and Native Plant Species
by Gary Schneiderg
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often talk about biodiversity as if were a magical concept, a
noble but unattainable ideal. It is one of those things in the
universe that truly is beyond our understanding. The intricacies,
the weaving together of species and time and space. Yet like many
things, its core is based on simplicity. Our parents probably
called it "not putting all your eggs in one basket".
Noted conservationist, Aldo Leopold wrote, "If the land mechanism
as a whole is good, then every part is good whether we understand
it or not. If the biota, in the course of eons, has built something
we like but do not understand, then who but a fool would discard
seemingly useless parts? To keep every cog and wheel is the first
precaution of intelligent tinkering."
when I see acres and acres planted in one or two tree species
or streets lined with the same species of linden or gardens with
a focus on non-hardy imports that need to be protected over the
winter, I wonder at the lack of richness. As we get further and
further away from nature, the ecosystems we create become more
problematic and harder to maintain. One of the ways we can start
bringing about changes is to look at how we value native plants.
plants are usually very reliable - they have adapted to the climatic
conditions of the area and serve a variety of functions within
the ecosystem. More important they are proven performers - hardy,
fitting into a wide variety of habitats, valuable to wildlife,
useful for stabilizing streambanks and/or controlling soil erosion.
plants are especially useful if you are reducing the size of your
lawn. Naturalizing areas around your home will lead to lower maintenance
costs, pesticide reduction and improved biodiversity in the area.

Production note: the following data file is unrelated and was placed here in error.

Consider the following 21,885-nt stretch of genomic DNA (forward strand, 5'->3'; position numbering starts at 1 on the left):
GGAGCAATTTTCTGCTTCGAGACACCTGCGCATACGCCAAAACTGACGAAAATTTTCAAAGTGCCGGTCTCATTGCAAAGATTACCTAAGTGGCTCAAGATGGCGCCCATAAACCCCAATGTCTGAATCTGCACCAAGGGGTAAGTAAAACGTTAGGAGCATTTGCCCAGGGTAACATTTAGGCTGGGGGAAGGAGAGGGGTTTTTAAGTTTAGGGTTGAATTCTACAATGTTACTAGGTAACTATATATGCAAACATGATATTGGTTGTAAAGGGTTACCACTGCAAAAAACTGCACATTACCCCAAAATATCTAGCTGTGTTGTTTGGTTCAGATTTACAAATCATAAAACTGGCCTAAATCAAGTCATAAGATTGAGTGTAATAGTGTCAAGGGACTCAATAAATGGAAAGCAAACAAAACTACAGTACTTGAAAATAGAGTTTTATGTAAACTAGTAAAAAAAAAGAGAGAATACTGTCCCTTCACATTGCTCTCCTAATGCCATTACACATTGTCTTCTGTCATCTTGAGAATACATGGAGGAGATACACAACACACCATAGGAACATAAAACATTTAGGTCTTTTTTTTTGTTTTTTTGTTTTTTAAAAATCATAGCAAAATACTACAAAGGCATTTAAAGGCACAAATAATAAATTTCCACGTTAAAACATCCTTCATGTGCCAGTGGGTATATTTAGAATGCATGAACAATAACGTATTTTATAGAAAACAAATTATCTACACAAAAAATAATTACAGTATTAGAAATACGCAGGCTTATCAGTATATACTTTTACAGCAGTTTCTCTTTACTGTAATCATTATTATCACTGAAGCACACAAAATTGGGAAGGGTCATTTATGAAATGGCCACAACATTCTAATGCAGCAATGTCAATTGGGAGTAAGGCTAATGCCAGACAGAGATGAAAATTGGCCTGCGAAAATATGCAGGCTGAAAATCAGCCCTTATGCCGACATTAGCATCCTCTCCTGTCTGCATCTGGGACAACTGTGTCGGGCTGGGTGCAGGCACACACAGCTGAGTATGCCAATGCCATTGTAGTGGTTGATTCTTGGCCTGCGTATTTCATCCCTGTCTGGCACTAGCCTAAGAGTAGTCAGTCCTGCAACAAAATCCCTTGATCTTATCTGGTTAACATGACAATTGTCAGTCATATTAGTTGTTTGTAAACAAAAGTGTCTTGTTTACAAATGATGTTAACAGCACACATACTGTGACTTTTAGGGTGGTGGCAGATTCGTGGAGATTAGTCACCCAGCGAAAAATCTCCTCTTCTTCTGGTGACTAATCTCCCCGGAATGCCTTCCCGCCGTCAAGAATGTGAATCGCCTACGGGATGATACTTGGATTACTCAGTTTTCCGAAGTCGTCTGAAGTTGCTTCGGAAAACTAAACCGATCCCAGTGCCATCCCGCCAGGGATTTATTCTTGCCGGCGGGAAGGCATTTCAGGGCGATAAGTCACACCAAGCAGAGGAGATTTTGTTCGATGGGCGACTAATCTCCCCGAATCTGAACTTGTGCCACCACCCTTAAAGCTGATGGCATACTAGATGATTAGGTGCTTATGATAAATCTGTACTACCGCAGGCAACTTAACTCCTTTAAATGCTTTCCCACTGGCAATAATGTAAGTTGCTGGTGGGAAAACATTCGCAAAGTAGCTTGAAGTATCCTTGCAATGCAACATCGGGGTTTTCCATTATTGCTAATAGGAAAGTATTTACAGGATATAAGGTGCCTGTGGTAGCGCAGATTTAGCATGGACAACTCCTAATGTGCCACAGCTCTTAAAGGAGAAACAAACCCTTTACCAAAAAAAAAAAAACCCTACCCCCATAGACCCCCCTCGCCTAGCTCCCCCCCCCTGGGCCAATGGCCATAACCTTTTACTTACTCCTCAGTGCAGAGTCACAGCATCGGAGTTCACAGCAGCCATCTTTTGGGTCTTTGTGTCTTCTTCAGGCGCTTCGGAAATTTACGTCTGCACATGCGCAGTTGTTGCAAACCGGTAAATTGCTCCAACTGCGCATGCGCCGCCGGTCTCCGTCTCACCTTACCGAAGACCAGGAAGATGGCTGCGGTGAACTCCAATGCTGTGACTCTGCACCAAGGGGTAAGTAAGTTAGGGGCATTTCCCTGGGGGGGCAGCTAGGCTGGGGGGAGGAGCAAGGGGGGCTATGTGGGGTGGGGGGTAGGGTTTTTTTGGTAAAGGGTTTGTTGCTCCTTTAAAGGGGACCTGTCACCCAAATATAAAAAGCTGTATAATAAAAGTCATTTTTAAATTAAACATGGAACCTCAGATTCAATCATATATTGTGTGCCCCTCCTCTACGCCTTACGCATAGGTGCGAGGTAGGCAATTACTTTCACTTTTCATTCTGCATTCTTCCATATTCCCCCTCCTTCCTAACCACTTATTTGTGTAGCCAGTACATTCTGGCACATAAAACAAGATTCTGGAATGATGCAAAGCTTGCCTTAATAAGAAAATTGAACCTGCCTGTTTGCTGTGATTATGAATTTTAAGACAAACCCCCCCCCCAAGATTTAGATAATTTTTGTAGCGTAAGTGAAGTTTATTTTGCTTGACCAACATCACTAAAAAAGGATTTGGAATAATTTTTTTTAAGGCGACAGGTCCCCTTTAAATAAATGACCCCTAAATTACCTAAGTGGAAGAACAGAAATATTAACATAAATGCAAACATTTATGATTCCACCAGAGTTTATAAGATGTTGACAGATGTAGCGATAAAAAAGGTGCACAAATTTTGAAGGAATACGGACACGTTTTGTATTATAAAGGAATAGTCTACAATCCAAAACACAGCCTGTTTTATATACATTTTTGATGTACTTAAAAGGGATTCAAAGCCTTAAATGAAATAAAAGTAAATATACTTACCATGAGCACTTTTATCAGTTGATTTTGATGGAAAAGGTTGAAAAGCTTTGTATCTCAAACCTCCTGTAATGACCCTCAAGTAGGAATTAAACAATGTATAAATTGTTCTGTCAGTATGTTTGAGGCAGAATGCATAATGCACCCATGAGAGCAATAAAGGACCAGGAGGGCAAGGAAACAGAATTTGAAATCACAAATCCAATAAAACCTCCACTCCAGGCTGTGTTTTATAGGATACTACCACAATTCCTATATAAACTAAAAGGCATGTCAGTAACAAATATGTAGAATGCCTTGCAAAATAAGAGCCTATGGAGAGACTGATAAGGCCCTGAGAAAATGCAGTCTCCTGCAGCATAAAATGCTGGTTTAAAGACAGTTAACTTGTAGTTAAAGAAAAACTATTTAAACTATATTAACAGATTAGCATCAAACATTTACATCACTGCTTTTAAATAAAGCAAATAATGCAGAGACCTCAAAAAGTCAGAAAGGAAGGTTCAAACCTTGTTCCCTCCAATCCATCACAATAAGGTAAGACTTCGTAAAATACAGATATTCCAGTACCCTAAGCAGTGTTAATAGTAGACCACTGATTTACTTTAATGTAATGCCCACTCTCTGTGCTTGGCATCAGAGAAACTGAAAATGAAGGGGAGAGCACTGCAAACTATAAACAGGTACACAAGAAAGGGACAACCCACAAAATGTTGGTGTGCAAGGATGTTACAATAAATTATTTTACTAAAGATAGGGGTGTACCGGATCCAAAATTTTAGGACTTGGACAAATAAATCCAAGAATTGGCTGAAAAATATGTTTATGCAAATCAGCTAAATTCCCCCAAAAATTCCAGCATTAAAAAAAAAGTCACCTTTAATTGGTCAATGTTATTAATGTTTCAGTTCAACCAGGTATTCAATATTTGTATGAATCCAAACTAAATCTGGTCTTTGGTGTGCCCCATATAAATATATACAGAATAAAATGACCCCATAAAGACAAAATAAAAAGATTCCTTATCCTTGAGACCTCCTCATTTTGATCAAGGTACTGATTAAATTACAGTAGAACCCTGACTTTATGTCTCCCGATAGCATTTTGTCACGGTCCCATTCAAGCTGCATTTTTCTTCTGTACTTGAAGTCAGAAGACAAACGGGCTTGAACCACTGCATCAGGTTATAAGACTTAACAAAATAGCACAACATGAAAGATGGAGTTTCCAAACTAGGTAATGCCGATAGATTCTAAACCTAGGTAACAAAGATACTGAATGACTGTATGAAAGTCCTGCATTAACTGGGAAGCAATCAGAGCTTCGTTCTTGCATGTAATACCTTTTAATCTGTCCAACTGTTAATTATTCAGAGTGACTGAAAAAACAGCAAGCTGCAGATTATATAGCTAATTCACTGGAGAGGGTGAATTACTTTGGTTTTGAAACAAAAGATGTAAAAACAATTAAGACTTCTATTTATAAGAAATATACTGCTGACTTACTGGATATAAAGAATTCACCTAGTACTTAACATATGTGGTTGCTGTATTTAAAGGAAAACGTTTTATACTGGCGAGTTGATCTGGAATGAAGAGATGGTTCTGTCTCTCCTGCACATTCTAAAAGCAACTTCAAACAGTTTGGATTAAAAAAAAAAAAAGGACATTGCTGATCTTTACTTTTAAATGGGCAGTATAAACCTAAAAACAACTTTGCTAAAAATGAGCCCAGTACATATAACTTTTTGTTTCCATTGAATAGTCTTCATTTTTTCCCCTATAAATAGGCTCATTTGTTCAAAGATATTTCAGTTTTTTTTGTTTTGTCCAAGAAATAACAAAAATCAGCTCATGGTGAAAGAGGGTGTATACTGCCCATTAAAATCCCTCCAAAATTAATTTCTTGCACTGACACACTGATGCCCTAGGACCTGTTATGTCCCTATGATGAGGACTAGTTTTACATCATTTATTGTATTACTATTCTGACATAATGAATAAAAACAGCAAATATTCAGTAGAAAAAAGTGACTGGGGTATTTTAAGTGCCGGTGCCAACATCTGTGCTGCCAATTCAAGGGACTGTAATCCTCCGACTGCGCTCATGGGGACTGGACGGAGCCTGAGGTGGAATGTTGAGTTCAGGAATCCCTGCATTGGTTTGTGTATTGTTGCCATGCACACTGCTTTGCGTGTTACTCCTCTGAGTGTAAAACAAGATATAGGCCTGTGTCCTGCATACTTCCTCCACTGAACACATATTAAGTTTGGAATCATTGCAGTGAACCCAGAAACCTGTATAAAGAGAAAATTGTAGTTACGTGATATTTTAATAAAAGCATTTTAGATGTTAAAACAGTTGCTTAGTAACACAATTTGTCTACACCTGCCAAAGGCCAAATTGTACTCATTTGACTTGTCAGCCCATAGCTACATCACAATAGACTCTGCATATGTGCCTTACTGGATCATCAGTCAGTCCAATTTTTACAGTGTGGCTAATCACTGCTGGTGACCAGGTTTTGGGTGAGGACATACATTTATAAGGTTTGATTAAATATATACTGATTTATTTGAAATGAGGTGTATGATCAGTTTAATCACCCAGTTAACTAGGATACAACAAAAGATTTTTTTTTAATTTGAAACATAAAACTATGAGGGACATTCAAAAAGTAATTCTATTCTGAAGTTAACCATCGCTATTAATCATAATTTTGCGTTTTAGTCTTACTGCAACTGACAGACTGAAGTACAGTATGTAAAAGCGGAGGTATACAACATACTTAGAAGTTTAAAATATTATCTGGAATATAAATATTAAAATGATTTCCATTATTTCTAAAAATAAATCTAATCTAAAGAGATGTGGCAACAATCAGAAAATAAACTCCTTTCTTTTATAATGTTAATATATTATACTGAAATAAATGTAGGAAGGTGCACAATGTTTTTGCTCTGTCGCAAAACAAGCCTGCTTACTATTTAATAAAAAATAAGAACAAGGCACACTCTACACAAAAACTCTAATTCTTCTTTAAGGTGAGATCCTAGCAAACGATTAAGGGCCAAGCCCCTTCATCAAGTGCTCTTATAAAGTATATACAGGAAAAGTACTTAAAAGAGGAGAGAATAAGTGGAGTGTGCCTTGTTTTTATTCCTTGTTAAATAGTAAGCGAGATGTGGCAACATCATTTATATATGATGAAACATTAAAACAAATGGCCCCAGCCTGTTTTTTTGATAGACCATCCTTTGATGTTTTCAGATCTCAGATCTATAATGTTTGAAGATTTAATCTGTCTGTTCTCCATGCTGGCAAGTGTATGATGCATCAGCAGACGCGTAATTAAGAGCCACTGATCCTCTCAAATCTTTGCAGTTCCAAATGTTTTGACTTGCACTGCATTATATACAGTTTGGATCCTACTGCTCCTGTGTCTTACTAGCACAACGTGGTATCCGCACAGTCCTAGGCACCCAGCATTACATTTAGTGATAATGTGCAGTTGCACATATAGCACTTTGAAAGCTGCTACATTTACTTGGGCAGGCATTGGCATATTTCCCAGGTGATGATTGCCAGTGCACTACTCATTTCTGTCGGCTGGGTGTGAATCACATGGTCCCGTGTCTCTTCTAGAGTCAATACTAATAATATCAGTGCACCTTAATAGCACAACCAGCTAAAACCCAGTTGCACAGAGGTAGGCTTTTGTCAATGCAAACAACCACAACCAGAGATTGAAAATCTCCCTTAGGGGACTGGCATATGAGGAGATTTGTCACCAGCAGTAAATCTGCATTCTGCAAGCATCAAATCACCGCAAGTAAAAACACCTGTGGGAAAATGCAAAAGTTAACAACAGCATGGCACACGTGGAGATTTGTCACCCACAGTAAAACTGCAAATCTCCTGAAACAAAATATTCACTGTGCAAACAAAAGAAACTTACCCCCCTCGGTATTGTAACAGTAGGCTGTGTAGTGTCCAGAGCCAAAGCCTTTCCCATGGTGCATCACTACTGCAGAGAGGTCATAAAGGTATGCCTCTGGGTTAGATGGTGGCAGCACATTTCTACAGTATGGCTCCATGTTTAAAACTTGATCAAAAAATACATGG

Planting rare species of native trees and shrubs on your property
can have far reaching impacts, since birds, small mammals or the
wind can transport seeds to nearby woodlands.
of the things I have noticed in doing talks to groups across the
Island on native plants is that even people familiar with plants
and conservation hadn't realized how beautiful and varied our
native plants are. When I show slides of rare plants like witch
hazel, hobblebush and ironwood, and even common species such as
serviceberry, wild raisin and red oak, the reactions are always
the same. Someone approaches me at the end of a talk and says
I'd totally changed the way he or she thought about plants.
I do more and more landscaping and designing, I continue to be
impressed by the possibilities of native plants. I feel no hesitation
in recommending the wide range of native species now available
and increasingly am using native ferns and locally grown wildflowers
as well. One family I did a planting for years ago built a new
house this year and had all their plants moved to their new home
- staghorn sumac, beaked hazelnut, highbush cranberry, witch hazel,
hawthorns, mountain ash. More and more, I am finding people who
want to beautify their properties and improve wildlife habitat
at the same time. They want to bring more of nature in around
them, so they plant red-berried elders for cedar waxwings and
hawthorns to protect small birds from marauding cats.
this adds to the biodiversity of the area, then so much the better.
It seems like a good way of having your cake and eating it too.
Something to feel good about. After all, who but a fool would
discard seemingly useless parts? Especially when the parts are
Schneider is supervisor of the Macphail Woods Ecological Forestry
Project, sponsored by the Environmental Coalition of PEI and the
Sir Andrew Macphail Foundation.
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